AIIM Executive Leadership Council Summit XII – Digital Transformation
Intelligent Information Management drives Digital Transformation
Blog by Neale Stidolph
13-14th September 2017 in Minneapolis & 5th October 2017 in London
Here’s a summary of discussions at the ELC USA and EMEA meetings about digital transformation. One of the first themes is the use of deep learning to displace the need for metadata, and records management being replaced by automation to a large extent. One of the big drains on information management has been the need for people to classify information and store it appropriately. This feels like it has become harder as the volume and diversity of information has accelerated. People aren’t good at organising content. The industry built systems that required considerable manual intervention, asking a lot of the people that used them. Real progress is now being made and that has the effect of making data more valuable.
In healthcare there have been many initiatives such as telemedicine, emergency room avoidance techniques, insurance and healthcare at home. They all helped to varying degrees but never delivered their full promise. In the U.S. healthcare cost $3.2 Trillion in 2015, and much of that relates to hospital services. Smarter use of data is making big inroads into those costs, and parallels can be drawn with many other sectors with lots of people, assets and resource constraints.
So what areas are bringing the improvements?
- Bots and NLP are demystifying information
- Machine Learning to identify people likely to need help
- Wellness programmes specially targeted to help those at risk
- Simplified data exchange, NLP and unstructured content all linked up
- Real-time IoT monitoring, linked to actions & interventions
Great insights provided by Optum Technology that generated ideas for everyone.
The presentations moved on to consider legal implications of handling and analysing data. This is a vital subject to tackle due to the personal rights, financial risks and legislation that is having to adapt fast to a digital age. Business models need to be based on using data in a valid and legal manner, then ensure that it is protected. We heard in detail about the Equifax breach and this just underlined how vulnerable many organisations can be, and the risks they may expose us to. Technology won’t fix all this but the potential exists to shift information ownership and control more in the direction of the people the information belongs to. Such shifts rely on systems that can be made sufficiently open on the one hand, but extremely secure on the other. This isn’t just about protecting access to information, it’s about the trust and truth of the information. Blockchain technologies are developing fast and hold great promise in this area. It is highly appealing to avoid dependence on any specific agency when it comes to our information. Even the largest corporations can get into bad information handling situations, we need people to be able to take back more control and restore faith in our information. That gives us a more stable basis for value and benefits through applying AI and other smart technologies to that data.
Further thoughts on the rapid emergence of Blockchain-based services:
- Near-instant transfer of value (moving money around)
- Smart contracts, enabling greater process automation and baked-in trust
- Machine-to-machine integration – devices able to engage in services between one another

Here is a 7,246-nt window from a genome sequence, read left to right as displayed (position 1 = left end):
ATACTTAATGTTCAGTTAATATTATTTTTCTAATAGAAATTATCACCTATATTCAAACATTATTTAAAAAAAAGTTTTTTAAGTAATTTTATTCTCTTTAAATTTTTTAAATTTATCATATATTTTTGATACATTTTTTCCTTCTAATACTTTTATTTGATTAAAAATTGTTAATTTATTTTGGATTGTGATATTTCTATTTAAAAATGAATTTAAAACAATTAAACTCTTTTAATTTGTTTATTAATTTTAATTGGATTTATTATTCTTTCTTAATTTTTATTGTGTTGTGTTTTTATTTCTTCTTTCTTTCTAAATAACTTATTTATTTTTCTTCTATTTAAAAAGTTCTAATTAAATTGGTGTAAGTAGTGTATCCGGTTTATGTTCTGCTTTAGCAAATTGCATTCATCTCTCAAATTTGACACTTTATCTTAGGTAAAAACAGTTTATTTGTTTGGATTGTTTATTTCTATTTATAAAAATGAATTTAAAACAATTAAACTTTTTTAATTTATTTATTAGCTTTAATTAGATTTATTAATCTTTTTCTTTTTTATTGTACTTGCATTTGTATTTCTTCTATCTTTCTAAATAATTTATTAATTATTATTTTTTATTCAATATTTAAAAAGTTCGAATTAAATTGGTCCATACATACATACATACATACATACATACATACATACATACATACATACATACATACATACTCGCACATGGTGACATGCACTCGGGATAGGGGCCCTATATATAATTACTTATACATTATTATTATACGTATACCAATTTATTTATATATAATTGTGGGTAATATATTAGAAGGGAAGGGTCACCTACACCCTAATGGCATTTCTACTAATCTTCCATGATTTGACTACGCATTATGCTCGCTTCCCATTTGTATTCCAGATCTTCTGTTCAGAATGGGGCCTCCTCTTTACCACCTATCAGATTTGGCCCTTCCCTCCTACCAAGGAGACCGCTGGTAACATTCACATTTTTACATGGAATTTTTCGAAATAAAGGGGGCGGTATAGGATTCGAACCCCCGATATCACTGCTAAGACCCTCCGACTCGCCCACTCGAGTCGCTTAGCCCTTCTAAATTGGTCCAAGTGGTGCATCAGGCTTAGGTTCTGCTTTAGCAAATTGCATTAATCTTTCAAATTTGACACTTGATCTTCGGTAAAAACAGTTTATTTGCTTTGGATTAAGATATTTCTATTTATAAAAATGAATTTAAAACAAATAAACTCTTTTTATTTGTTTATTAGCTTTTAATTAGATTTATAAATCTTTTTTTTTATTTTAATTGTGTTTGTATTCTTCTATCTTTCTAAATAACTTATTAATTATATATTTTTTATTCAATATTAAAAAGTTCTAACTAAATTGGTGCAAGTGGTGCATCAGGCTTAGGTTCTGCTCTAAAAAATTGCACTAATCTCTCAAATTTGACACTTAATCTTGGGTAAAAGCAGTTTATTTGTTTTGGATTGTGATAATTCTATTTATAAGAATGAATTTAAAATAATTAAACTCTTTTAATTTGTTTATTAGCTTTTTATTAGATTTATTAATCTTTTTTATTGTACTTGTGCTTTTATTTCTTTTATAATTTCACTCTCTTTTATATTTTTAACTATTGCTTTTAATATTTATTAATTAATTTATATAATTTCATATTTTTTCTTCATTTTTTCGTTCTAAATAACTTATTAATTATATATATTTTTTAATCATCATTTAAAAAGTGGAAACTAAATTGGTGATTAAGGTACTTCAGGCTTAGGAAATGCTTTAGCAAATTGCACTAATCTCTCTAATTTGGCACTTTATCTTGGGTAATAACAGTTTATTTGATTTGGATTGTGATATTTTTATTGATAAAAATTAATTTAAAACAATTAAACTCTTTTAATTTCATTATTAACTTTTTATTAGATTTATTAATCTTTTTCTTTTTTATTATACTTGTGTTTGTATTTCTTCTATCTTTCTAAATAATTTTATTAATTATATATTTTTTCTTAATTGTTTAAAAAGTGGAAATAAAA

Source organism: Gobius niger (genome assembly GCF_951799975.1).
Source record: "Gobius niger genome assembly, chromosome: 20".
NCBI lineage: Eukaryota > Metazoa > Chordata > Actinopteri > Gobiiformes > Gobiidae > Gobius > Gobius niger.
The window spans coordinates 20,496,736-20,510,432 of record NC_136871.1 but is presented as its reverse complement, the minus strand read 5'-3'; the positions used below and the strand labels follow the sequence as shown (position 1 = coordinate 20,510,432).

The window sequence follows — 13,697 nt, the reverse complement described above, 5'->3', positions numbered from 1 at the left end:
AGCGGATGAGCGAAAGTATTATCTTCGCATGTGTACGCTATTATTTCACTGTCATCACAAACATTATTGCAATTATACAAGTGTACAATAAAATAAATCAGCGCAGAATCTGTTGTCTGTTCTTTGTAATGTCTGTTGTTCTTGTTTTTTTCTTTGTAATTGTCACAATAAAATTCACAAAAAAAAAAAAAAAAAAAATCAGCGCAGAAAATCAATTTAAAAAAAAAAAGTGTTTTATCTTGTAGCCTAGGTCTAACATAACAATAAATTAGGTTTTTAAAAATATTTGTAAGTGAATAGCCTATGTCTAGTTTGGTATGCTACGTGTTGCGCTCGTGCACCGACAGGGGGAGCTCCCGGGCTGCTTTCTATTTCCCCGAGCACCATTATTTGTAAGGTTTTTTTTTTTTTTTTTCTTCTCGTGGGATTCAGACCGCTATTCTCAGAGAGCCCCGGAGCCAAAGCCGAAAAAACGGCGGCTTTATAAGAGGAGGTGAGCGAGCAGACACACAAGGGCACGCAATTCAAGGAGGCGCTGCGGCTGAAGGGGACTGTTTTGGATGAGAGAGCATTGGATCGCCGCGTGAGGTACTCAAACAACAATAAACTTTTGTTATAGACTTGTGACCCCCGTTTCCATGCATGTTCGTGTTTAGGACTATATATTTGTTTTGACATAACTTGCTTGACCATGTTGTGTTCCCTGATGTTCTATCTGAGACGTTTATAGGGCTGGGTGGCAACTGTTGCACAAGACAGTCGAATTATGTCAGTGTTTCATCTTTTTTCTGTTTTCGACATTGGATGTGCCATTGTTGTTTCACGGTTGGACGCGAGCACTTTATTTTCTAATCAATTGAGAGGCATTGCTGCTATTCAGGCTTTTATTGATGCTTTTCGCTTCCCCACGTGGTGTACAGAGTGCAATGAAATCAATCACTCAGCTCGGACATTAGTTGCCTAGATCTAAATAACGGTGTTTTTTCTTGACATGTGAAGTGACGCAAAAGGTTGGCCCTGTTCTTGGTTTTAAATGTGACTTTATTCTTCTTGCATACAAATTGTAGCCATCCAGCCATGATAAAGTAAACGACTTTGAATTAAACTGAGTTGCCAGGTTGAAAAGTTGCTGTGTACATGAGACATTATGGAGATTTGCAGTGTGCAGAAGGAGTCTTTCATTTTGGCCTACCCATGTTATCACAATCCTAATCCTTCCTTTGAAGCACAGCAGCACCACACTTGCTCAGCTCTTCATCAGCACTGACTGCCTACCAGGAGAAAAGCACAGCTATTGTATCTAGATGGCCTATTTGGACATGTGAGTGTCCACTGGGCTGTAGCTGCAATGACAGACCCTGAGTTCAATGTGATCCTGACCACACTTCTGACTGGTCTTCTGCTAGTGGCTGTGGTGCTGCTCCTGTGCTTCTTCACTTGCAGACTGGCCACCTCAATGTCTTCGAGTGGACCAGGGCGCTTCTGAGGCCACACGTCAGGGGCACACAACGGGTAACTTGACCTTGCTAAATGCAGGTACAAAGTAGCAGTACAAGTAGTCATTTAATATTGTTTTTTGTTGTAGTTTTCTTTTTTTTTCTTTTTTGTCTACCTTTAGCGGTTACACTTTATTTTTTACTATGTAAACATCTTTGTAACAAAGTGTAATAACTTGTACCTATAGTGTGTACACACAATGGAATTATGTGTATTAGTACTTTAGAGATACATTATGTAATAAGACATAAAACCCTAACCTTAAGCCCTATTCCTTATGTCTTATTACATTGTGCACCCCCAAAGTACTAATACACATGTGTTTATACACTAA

(think of your car arranging its own servicing, then driving itself there)
- Single source of truth & immutable records – breaking down trust & corruption issues
Corporations won’t have to build all these things, they will start appearing within services and solutions.
The shift from Enterprise Content Management to a more federated, agile and open model continues – which we refer to as Content Services. This concept is worth looking into for your organisation as it moves away from dependence on a few centralised systems into a more app-based architecture where information can be more freely shared across systems. This model enables more rapid delivery of value, can be more iterative, at lower costs and permits lower risk evolution. The point of all that is to let businesses transform and adapt to new operating models more effectively.
So, we can all get carried away with the marvels of new technology. One effect we looked at is the lag in customer experience. The tools may be awesome but people are confused as there are so many in use in our day to day lives. Apart from line-of-business apps it is common to be using LinkedIn, Yammer, Teams, Skype, Twitter, Outlook, Webmail, GoToMeeting, Evernote, Box, Dropbox, OneDrive, Office365 apps, perhaps Google apps too. People are jumping between a bewildering array of apps to ‘get stuff done’. Those apps change, often fast and get replaced by end users themselves not just via IT. The big pushes are going to come in overall user experience, which starts to pull things together way more effectively. That’s something Facebook has worked on with its internal Workplace tech, now available to everyone. They are all about the experience, but all the other vendors are working hard on that too. If you aren’t putting your focus on customers and users then the tech will fail to make the impact you expect.
If you want to discuss any of these themes or find out who could solve specific problems you can contact me via LinkedIn, Twitter or mail me at
If you are interested in participating in the ELC, go here for more details http://www.aiim.org/elc
To learn about Intelligent Information Management, get the free ebook here http://info.aiim.org/the-next-wave-from-ecm-to-intelligent-information-management-aiim